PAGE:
Plan something FUN and then ride the plan.  
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« Reply #13 on: March 31, 2018, 06:35:16 pm »

I wouldn't get too formal with your receipts while riding. Just write the odometer reading on the bottom and stick it in your wallet. The receipt will have a location (usually), time, and date on it. You can do the paperwork when you're done.
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« Reply #14 on: March 31, 2018, 06:44:14 pm »

I did 1,000 miles in twenty-four hours and I wasn't even trying. More on that in a minute.

If I was to do a 1,000 mile ride for a license plate, I'd get it over with in as little of hassle as possible. The interstate all the way. Where I live, Southwestern part of the country, going from Southern California through Las Vegas and then on the interstate highways of Utah or through Arizona would be a piece of cake to do 1,000 miles. My FJR1300 will do an easy 250 miles on a tank and I am one of the few that can go that distance with no discomfort at all. I have XM radio so I have music/news all the time or I keep myself busy looking at stuff.

I left one Summer several years ago in the early evening and stopped for several hours of sleep on the way to some business two states away. I arrived in the morning took 2/3 hours in a meeting and then left back home. I stopped in the same rest area to get a brief nap and when I woke up realized that I had gone over 1,000 miles in less than twenty-four hours and I wasn't even trying.


I did do 840 miles in twelve hours and two minutes. Seventy MPH average including stops. That is my distance record so far and don't think I can ever beat that.
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« Reply #15 on: March 31, 2018, 07:57:20 pm »

You got a comfortable rear end

250 miles without stoppin  
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« Reply #16 on: April 01, 2018, 02:58:18 am »

No license plate, no bragging rights, but I've done 1000 miles in a day many times --- we used to ride from the DC area to WPB/Miami area in 16 hours including stops --  probably about 13 hours of riding time at 80+mph the whole way.   Right down I95 and doing as many miles as possible at night to avoid the oppressive summer heat and traffic.  I'd leave DC at 9pm have breakfast with family and take a short nap in Jacksonville Fl. and then push on after rush hour was over.    

Definitely go for highway / freeway miles -- its real easy to rack up miles and stay ahead of the curve / schedule.    
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« Reply #17 on: April 01, 2018, 07:52:28 am »

My butt doesn’t start hurting to bad on long rides, but my knees and shoulders will start hurting.  Highway pegs of some type can help the knees.  A cruise control and a good windscreen help with the shoulders.  I’ve found that an Airhawk pad, with the PROPER amount of air really takes care of the butt hurting problem.  Getting the air volume set right takes some time and experimenting, but it’s well worth it.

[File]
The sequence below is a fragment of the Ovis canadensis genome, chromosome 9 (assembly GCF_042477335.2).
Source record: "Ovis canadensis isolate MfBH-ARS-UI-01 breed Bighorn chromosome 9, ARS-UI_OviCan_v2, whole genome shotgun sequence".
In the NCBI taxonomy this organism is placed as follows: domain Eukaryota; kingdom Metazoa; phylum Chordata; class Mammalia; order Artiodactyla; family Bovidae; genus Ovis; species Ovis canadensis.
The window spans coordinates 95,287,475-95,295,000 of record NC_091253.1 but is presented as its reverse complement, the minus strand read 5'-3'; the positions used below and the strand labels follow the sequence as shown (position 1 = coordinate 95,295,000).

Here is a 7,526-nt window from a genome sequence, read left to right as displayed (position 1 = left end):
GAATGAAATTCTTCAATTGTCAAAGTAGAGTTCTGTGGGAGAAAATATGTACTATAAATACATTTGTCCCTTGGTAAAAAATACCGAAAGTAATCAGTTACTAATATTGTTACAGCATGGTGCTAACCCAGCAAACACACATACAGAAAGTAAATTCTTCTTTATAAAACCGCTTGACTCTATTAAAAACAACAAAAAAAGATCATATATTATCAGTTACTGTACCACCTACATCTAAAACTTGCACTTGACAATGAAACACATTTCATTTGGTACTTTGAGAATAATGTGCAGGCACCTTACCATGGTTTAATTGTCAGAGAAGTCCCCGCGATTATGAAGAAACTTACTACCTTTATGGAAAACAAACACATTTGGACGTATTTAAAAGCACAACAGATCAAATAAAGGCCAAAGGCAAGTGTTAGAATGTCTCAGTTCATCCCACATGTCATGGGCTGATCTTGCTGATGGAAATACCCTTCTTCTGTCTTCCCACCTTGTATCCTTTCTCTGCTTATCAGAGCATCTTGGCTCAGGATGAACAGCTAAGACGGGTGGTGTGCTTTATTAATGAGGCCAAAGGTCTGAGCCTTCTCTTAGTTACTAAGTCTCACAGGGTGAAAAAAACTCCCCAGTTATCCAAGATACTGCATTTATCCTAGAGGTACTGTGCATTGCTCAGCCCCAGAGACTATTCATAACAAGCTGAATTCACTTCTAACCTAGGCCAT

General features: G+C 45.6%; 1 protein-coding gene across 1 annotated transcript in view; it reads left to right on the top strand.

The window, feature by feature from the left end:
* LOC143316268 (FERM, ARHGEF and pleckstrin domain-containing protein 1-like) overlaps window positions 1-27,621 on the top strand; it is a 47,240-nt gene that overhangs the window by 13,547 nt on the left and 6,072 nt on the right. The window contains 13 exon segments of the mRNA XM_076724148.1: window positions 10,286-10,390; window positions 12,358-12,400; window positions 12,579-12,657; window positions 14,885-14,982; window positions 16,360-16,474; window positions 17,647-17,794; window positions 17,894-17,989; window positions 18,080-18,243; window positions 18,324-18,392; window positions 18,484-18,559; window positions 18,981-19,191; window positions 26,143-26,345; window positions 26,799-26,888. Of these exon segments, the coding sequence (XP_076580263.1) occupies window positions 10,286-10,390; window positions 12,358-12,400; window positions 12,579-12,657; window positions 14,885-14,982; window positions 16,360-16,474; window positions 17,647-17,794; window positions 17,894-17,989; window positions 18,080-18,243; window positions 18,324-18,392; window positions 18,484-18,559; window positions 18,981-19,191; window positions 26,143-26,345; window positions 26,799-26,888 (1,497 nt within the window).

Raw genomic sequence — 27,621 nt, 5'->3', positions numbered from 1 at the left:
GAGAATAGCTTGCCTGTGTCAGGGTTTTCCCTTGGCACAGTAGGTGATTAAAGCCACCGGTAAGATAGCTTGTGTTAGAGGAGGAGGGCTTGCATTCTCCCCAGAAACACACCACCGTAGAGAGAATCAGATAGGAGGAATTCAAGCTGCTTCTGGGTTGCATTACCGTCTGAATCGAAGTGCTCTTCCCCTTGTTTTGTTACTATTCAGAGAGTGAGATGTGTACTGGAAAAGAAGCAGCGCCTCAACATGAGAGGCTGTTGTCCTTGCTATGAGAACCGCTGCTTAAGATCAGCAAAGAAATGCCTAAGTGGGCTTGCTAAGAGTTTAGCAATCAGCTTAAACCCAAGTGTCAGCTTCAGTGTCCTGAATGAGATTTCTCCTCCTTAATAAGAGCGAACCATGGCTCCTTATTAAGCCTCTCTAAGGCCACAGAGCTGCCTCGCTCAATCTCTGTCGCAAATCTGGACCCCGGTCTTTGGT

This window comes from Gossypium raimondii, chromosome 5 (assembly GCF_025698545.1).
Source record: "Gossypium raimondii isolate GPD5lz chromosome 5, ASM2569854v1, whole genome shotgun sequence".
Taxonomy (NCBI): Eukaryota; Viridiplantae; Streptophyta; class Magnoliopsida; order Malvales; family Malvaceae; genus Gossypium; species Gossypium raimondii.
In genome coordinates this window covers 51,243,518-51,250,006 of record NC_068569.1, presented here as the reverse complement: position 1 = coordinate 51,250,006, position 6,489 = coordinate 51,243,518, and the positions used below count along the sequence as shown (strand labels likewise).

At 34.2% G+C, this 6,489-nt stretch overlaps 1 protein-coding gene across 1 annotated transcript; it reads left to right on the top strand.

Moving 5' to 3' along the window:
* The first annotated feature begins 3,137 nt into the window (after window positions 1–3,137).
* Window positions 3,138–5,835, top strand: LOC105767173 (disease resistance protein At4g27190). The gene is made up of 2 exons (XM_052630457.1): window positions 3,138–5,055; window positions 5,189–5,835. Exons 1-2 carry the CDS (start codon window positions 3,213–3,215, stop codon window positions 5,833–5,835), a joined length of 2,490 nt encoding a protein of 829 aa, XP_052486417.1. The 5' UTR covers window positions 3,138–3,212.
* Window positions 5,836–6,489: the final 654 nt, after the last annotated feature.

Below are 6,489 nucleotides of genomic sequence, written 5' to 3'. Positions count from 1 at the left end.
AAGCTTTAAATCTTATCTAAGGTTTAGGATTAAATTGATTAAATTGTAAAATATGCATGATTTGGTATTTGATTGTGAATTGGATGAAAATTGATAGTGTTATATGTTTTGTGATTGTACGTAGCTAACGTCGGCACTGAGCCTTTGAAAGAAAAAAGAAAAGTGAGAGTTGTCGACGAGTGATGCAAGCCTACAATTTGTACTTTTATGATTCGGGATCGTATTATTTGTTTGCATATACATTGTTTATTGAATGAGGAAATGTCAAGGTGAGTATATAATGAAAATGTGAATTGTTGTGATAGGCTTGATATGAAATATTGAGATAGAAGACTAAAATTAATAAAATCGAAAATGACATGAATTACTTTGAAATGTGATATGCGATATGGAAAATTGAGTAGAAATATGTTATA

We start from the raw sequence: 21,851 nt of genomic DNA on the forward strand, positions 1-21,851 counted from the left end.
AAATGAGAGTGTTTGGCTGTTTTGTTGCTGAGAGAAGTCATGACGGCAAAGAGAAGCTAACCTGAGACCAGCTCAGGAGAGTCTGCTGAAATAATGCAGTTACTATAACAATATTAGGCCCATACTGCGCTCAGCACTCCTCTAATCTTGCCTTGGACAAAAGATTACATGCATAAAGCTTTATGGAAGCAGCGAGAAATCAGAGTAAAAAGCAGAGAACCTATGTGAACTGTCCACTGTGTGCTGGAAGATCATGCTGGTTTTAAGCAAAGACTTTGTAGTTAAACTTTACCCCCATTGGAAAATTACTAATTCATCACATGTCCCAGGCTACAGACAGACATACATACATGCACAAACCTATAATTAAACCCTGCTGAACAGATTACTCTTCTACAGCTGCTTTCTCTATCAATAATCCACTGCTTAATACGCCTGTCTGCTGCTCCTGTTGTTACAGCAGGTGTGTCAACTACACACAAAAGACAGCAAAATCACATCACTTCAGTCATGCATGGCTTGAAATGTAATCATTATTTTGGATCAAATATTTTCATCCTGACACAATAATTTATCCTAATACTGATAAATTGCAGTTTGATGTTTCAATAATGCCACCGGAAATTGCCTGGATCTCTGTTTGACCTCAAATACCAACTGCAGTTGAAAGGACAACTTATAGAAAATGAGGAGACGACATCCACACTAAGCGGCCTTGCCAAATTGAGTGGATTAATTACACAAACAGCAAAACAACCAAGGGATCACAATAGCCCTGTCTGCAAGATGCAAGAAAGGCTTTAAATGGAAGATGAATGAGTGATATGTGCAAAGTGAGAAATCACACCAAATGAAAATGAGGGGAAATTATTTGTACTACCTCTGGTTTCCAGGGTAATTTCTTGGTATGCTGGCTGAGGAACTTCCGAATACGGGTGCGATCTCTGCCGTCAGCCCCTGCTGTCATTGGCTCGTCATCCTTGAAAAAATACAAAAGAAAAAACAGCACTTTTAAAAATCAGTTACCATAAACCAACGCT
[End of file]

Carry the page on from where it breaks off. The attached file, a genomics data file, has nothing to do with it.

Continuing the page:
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« Reply #18 on: April 01, 2018, 11:29:32 am »

A 300 mile day would be a piece of cake as a warm up ride, then do a 500 mile ride to identify what further issues may creep up. Funny how that extra 200 miles added on changes how your seat and riding position feels. Lots of good advice from the experienced crew here. I'm also learning as a bystander.

One thing I personally have to do is get off caffeine for a week or so before the ride or I am stopping too often when trying to stay hydrated. I typically stop every 1/2 tank of gas to take in a snack and fluids, only for a couple minutes, then back on the bike. Real short breaks often does me more good that a longer on less often, but to each their own.

As far as route, for the first 1000 ride from the Springs, I would consider an easy run to Carlsbad, NM for lunch, if done in the Spring or Fall. If summer maybe head to the Salt Lake City area via big multi-lane mixed in with low traffic highways. Avoiding traffic is the key, as has been stated. Worrying about being on schedule, fighting slowing moving lines of cars and trucks, slowing down for close together towns and avoiding performance awards are killers to the fun factor.

Travel season is just starting up for me, and I can't wait.
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« Reply #19 on: April 02, 2018, 12:47:36 am »

The suggested route that I recommend, I have covered much of during my own SS1000. I would take route 24 to Limon, CO. and pick up I-70. Run it to Topeka, KS., turn around and retrace your route back to Colorado Springs. I-70 in Kansas has a posted speed limit of 75mph for most of the route. You can easily travel at 80-85mph without attracting the attention of LEO's. Another thing that is mentioned by a few others.... no caffeine and stay hydrated. On long rides, I wear a 2 liter CamelBak and fill it with Gatorade.

I am planning another SS1000 myself in late September. Wichita, KS to Stecoah, NC for the Vintage Yamaha Rally.